Let me put it like this — if you accept that you cannot simply ‘cleanse’ your lending portfolio without creating stranded assets, then you should accept that lenders are part of a process encompassing the transition of their entire portfolio to net zero. Success is therefore largely dependent on the behavior of borrowers over whom lenders have limited influence. The challenge is obvious.
As we head into COP27, it’s being reported that CEOs from Blackrock, Citi and Standard Chartered — three global financial titans — won’t be attending, although they did attend COP264. Meanwhile, UK Prime Minister Rishi Sunak will now be attending the summit, following previous news that he would not participate.
“There is no long-term prosperity without action on climate change,” the UK leader stated November 2 in announcing the sudden U-turn on his participation amid earlier criticism of his planned absence. “There is no energy security without investing in renewables5.”
Action is now more important than new pledges
That’s good news, but the evolving participation picture provides evidence to support a widespread consensus that — amid global recession fears, inflation, food and energy shortages, and the war in Ukraine — climate change has been downgraded on the global agenda.
Does this matter? Finance is still central to this year’s COP but, as I have suggested, action is now more important than new pledges. If there are more ‘doers’ and fewer figureheads attending, perhaps that’s a good thing.
Outgoing COP President Alok Sharma has stressed to leaders the importance of “delivering on the commitments that you made6.” And while finance is vital, banks, investors and the private sector are not part of the summit’s formal negotiating process. If COP27 produces evidence of real action and implementation, that would be a huge step forward.
Among our banking clients, there are many people working incredibly hard on the plans that will help ensure that net-zero commitments are met. There should be dedicated contributors from all sectors — particularly the high emitters — being elevated to central positions. Perhaps even capturing a tiny part of the limelight through their efforts to overcome politics and drive true progress that is sustained in the months and years ahead? If COP27 delivers on the promise of moving from pledges to implementation, then my optimism prevails.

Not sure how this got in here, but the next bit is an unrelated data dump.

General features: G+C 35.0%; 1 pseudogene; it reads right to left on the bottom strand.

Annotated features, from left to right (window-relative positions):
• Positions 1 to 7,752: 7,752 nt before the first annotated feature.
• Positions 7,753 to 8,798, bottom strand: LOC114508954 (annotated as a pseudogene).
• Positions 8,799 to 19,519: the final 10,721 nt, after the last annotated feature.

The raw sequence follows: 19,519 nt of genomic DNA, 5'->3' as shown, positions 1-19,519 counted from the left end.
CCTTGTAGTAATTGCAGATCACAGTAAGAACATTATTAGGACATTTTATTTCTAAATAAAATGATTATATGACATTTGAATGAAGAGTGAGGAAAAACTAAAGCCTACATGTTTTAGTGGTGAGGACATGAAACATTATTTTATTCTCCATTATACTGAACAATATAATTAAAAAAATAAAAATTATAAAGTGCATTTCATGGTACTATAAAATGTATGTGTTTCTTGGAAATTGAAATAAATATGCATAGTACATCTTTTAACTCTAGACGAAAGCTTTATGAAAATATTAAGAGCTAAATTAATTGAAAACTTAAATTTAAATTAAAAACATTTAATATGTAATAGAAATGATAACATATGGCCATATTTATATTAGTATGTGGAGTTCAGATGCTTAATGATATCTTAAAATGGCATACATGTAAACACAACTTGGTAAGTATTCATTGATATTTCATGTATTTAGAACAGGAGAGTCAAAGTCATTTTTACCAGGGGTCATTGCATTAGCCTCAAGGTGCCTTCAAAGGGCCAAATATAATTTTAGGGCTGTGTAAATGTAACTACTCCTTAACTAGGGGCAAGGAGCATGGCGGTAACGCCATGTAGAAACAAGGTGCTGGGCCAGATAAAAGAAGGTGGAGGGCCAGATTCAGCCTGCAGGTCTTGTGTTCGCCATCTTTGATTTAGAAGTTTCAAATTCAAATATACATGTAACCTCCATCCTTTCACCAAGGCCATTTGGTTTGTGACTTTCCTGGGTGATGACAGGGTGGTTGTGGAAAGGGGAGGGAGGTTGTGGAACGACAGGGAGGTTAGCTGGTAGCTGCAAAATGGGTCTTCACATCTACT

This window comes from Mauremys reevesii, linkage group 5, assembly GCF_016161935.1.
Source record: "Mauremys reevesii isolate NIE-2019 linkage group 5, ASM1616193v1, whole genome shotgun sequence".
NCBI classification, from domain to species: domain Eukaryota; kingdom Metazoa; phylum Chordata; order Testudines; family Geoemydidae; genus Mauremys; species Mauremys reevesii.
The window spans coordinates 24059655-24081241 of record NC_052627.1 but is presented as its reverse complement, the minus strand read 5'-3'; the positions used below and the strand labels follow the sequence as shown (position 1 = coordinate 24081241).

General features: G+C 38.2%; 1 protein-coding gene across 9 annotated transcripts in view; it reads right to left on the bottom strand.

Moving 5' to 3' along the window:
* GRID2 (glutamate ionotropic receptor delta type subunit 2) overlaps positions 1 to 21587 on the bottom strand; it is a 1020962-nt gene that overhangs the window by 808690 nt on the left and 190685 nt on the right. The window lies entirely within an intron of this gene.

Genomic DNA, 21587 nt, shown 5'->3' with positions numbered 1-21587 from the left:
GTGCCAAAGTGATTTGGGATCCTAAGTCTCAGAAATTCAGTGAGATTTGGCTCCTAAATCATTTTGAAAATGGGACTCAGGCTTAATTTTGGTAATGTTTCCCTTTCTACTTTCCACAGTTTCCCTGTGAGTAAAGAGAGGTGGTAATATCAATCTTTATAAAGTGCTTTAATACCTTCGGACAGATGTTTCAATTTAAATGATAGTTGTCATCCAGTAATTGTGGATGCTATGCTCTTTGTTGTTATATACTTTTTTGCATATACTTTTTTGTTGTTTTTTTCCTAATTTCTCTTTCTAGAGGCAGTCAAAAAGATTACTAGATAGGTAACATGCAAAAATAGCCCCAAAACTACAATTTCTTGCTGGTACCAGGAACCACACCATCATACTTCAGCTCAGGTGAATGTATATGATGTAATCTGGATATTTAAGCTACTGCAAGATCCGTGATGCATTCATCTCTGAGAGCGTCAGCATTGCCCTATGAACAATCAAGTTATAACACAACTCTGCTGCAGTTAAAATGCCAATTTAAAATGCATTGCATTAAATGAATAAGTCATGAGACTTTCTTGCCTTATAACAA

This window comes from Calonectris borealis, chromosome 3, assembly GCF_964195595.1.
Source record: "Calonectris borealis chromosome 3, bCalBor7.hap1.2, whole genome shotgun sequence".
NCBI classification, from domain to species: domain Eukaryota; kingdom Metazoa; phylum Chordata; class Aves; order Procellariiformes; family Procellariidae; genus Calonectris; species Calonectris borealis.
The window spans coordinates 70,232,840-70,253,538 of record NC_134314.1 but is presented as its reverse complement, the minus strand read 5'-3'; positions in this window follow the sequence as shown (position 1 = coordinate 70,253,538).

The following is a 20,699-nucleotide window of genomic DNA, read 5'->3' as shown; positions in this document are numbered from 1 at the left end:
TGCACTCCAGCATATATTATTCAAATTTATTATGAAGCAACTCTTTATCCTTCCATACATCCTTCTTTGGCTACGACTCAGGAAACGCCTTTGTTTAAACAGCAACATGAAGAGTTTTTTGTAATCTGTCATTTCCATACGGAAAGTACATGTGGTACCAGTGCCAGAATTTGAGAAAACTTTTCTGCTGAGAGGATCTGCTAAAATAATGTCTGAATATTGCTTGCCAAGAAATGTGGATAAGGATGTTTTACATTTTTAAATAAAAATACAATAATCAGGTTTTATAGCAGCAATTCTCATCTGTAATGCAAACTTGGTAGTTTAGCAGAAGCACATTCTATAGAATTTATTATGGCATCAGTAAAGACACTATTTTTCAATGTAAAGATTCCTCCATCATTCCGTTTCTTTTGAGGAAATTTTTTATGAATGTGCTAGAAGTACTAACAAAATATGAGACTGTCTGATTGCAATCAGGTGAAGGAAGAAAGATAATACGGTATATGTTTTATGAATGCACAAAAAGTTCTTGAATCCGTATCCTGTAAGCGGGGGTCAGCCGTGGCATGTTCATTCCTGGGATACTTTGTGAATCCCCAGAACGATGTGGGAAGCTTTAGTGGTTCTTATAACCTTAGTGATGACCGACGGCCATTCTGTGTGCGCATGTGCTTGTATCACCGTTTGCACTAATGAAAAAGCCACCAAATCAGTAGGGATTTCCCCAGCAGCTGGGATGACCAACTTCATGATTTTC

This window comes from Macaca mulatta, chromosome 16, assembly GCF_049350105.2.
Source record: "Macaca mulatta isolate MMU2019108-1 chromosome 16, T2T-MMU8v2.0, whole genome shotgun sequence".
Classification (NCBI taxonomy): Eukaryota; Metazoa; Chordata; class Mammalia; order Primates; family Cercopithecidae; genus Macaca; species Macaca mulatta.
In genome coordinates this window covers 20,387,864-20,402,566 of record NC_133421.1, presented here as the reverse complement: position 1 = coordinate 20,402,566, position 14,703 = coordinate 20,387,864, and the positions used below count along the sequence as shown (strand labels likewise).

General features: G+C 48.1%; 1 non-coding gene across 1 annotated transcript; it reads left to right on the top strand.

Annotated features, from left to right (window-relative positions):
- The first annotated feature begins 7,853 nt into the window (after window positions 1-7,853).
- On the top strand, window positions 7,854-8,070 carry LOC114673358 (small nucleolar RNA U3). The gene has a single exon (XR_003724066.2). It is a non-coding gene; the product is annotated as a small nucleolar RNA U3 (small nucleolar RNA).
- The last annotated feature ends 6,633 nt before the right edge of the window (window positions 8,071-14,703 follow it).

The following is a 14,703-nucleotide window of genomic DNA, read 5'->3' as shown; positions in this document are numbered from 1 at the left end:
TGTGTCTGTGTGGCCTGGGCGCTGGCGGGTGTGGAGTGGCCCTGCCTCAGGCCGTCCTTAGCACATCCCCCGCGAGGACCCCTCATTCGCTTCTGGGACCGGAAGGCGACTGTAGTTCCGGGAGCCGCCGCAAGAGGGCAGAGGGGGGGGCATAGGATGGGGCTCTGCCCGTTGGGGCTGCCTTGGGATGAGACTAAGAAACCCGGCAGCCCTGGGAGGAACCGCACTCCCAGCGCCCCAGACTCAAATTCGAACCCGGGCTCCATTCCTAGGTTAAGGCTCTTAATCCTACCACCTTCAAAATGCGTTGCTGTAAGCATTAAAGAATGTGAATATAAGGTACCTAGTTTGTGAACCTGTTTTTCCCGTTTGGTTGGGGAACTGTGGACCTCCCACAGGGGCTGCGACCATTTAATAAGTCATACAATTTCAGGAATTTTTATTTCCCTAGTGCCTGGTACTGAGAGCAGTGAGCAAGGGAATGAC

While I am not at COP27 — the carbon footprint of travelling from New Zealand would be horrendous — there are KPMG professionals on the ground. At the end of COP27, I will be giving you my take on the implications for our banking clients. And I might even get off the fence to make a case for whether COP26 or COP27 matters more. Stay tuned!
Throughout this page, “we”, “KPMG”, “us” and “our” refers to the global organization or to one or more of the member firms of KPMG International Limited (“KPMG International”), each of which is a separate legal entity.
1Alderman, L., & Nelson, E. (2021, November 3). Global finance industry says it has $130 trillion to invest in efforts to tackle climate change. Nytimes.Com. https://www.nytimes.com/2021/11/03/world/europe/cop26-climate-change-finance-industry.html
2Segal, M. (2021, November 3). Carney: Net Zero Aligned Capital Surges to $130 Trillion. ESG Today. https://www.esgtoday.com/carney-net-zero-aligned-capital-surges-to-130-trillion/
3Walker, O., Morris, S., & Bryan, K. (2022, September 21). US banks threaten to leave Mark Carney’s green alliance over legal risks. Financial Times. https://www.ft.com/content/0affebaa-c62a-49d1-9b44-b9d27f0b5600
4BlackRock, Citi CEOs Won’t Be Returning to Key Climate Talks - BNN Bloomberg. (2022, October 12). BNN. https://www.bnnbloomberg.ca/blackrock-citi-ceos-won-t-be-returning-to-key-climate-talks-1.1831297
5Limb, L. (2022, November 7). Which European leaders are attending COP27? The influential politicians heading to Egypt. Euronews. https://www.euronews.com/green/2022/11/01/which-european-leaders-are-attending-cop27-the-influential-politicians-heading-to-egypt
6Thomas-Peter, H., & Thomas-Peter, H. (2022, November 6). COP27: Alok Sharma says countries must deliver on their climate change promises. Sky News. https://news.sky.com/story/cop27-alok-sharma-says-countries-must-deliver-on-their-climate-change-promises-12739880